Sound of silence (Laryngitis )

Everyone has gas, very few know how to deal with it and no one wants to discuss it Dr Gita Mathai.

Laryngitis strikes without warning like a thief in the night. Suddenly, one morning when attempting to speak, instead of a normal voice all that that can be heard is a hoarse, ineffectual, frustrating whisper.

Voice is produced in the larynx (or sound box) by the vibration of the vocal cords at a rate of 80 to 400 times per second. Any alteration in the structure of the vocal cords can change the tone and timbre of the voice or cause it to disappear completely.

Upper respiratory infections, caused by a wide range of viruses, are notorious for this. The onset of laryngitis is acute, close on the heels of a cold. It may be accompanied by a running nose, sore throat, fever and body ache. The throat itself appears red and congested. If the vocal cords are visualised, they appear swollen and red with sluggish ineffectual movements.

Some bacteria like those causing diphtheria, whooping cough or tuberculosis, too, can cause laryngitis. The onset is more acute — the fever is high and the person (unlike in viral laryngitis) not only can not speak but also appears ill.

Infective laryngitis disappears with voice rest, hydration and steam inhalation in two weeks. Antibiotics are usually not required. Any alteration in the voice that persists for more than two weeks, however, requires a thorough evaluation by an ENT surgeon. This includes a physical examination of the head and neck area and visual inspection of the vocal cords with a laryngoscope.

Sometimes, the vocal cords may appear chronically inflamed and irritated. This is may be due to constant exposure to irritating allergens in the environment. It is common in smokers and in their non-smoking family members, as they are constantly exposed to passive smoking.

Nodules may be visible on thickened vocal cords. This is common in women and children. It is a harmless condition that disappears with voice rest and 12 weeks of speech therapy. Sometimes, nodules, cysts or papillomatous growths can also be seen. Once a growth has been discovered, biopsy should be done. Although most are harmless, laryngeal cancer does occur. The incidence is higher in older men, especially if they are or were smokers. It is also high in people who chew tobacco or inhale it as snuff. In 62 per cent people, the cancer is localised and treatable with a good prognosis at the time of diagnosis.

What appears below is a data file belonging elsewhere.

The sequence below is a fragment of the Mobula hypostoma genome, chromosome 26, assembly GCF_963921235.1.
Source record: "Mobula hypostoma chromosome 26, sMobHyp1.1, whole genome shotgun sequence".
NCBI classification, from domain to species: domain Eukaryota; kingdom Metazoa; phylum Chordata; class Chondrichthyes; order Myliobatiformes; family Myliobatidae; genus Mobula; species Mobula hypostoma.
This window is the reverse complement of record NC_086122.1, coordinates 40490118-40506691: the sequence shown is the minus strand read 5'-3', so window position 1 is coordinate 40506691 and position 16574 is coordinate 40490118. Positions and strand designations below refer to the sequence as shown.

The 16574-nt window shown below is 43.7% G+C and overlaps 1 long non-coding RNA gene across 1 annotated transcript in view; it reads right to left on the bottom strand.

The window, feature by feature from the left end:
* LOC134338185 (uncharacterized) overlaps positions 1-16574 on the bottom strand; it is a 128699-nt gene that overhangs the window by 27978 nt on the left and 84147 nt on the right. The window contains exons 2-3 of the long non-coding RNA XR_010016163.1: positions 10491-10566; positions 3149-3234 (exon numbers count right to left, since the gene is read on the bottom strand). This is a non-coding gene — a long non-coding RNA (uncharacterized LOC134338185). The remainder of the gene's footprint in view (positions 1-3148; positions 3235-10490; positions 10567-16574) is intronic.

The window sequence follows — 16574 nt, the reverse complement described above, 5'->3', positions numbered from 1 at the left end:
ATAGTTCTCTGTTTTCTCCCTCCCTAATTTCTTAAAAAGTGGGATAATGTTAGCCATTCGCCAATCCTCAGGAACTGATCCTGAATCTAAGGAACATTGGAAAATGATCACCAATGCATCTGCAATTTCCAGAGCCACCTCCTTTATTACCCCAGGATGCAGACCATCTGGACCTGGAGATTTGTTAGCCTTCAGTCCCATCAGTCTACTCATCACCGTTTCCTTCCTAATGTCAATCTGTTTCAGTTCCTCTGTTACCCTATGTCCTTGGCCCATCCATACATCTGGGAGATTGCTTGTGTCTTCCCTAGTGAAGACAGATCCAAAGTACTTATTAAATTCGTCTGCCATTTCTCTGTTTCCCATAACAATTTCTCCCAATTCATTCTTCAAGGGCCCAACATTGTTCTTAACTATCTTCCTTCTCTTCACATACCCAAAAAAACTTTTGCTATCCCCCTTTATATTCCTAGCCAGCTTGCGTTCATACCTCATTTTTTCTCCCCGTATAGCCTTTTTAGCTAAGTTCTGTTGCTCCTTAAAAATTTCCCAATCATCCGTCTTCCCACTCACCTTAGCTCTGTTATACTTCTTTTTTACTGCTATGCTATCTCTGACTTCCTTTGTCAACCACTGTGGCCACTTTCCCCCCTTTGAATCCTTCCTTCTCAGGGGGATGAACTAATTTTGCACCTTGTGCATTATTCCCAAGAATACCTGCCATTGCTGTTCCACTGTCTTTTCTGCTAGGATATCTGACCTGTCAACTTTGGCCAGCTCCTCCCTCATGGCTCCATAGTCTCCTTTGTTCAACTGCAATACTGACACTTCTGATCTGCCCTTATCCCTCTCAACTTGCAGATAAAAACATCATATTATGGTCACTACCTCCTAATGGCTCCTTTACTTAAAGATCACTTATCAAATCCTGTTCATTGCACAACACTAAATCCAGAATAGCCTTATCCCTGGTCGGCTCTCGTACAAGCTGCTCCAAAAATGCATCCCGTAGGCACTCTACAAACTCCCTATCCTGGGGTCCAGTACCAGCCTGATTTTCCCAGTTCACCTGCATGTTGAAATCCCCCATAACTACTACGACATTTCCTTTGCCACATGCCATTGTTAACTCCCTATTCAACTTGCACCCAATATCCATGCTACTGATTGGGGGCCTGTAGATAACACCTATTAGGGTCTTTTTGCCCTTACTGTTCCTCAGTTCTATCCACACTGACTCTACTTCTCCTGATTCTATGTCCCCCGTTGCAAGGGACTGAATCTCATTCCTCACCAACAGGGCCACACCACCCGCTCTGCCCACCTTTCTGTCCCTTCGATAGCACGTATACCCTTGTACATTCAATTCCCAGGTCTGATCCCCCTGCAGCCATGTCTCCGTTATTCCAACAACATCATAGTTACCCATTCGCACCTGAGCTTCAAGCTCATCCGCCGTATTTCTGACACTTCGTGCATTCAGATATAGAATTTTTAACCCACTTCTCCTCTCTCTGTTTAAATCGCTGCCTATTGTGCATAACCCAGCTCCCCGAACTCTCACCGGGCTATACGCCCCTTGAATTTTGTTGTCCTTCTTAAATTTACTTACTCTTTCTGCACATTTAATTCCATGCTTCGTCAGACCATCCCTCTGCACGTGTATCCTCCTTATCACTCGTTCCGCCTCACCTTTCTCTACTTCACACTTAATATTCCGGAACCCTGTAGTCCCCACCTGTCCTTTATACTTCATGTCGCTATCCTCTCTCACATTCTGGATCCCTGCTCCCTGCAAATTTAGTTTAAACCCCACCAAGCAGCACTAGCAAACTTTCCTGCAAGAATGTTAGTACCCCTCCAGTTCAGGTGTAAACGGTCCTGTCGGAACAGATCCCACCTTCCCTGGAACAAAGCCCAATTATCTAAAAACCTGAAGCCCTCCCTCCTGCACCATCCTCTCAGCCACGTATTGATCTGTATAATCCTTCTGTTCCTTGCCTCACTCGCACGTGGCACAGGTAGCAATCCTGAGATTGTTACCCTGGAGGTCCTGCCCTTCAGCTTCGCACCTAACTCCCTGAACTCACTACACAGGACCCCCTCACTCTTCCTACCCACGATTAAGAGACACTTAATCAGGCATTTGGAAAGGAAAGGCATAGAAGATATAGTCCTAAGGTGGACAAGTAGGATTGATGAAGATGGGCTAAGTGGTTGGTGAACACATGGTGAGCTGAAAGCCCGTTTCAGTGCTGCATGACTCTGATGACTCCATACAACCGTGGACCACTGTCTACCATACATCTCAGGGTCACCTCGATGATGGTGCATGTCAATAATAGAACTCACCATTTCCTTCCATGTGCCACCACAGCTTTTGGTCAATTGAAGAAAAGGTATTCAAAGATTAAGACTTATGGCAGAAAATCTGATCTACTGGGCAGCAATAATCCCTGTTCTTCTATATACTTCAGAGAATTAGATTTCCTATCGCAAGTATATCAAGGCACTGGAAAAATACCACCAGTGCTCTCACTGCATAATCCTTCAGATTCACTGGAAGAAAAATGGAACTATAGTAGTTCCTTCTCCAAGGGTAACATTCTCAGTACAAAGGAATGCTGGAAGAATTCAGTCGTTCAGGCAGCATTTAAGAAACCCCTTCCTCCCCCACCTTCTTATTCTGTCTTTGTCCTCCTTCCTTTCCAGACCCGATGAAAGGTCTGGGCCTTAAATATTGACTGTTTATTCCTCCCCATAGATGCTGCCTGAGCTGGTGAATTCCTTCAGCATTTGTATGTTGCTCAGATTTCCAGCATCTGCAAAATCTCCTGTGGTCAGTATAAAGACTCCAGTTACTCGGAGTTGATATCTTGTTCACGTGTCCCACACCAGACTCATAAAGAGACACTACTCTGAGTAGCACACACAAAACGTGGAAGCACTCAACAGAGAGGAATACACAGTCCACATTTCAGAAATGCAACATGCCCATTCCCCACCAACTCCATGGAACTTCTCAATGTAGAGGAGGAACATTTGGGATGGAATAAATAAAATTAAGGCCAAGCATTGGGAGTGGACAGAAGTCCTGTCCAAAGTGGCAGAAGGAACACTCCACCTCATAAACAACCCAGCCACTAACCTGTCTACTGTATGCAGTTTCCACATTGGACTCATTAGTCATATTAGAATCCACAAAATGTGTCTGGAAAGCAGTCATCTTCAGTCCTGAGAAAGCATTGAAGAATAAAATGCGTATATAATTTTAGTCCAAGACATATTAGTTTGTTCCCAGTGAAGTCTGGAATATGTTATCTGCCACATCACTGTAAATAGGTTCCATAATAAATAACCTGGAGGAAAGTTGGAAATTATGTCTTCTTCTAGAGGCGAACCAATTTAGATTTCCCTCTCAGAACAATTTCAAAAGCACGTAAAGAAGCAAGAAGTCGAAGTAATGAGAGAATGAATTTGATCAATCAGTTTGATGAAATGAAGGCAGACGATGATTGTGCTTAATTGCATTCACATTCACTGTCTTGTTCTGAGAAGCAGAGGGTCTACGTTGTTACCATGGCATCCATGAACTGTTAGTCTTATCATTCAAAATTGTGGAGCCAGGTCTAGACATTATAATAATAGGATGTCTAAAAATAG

Early evaluation, diagnosis and intervention are therefore important. The synchronised and appropriate movement of the vocal cords requires coordinated action of the muscles in the sound box. These muscles are innervated and controlled by branches of the vagus nerve. Paralysis of the vocal cord may occur if the nerve supply is interrupted. Pressure on the nerve may occur from outside due to benign or malignant tumours in the head and neck. Loss of voice due to an enlargement of the thyroid gland (goitre) is very common.

Movement disorders like Parkinson’s disease or “familial tremor” can cause uncoordinated contraction and relaxation of the muscle of the voice box. In such individuals, the voice waxes and wanes in intensity and is tremulous.

Gastro oesophageal reflux disease (GERD) is common, particularly in middle-aged obese men. The acidic contents of the stomach tend to regurgitate into the oesophagus and voice box. This produces chronic irritation of the vocal cords and a change in voice.

Some systemic diseases like diabetes, thyroid malfunction and myasthenia gravis may also cause hoarseness or a soft voice.

If you have suddenly developed hoarseness and a change in voice —

Give the voice absolute rest by not speaking at all for 48 hours
Gargle with warm salt water
Take steam inhalations                                   lyr.jpg
Take analgesics and anti histamines.

If there is no improvement after 14 days, consult a physician.

Have a thorough physical examination
Get the larynx examined by an ENT surgeon
Do blood tests to rule out systemic causes.

If you have recurrent harmless but irritating attacks of laryngitis, avoid —

Breathing foul or polluted air
Tobacco in any form — chewing, smoking or as a passive smoker
Using recreational drugs like marijuana
Alcohol consumption
Shouting at sporting events
Trying to talk at noisy places
Clearing the throat continually
Whispering loudly

Speaking is an integral part of our life and a natural developmental milestone. In some people, however, the technique is faulty. There may be loss of voice, change in its quality or recurrent nodules. Speech therapy with a qualified technician corrects maladaptive vocal habits and inculcates appropriate uses of the entire vocal mechanism. The treatment process takes 1½-2 months and eventually results in a healthy and efficient voice.

Dr Gita Mathai is a paediatrician with a family practice at Vellore. Questions on health issues may be emailed to her at

Source:The Telegraph (Kolkata,India)

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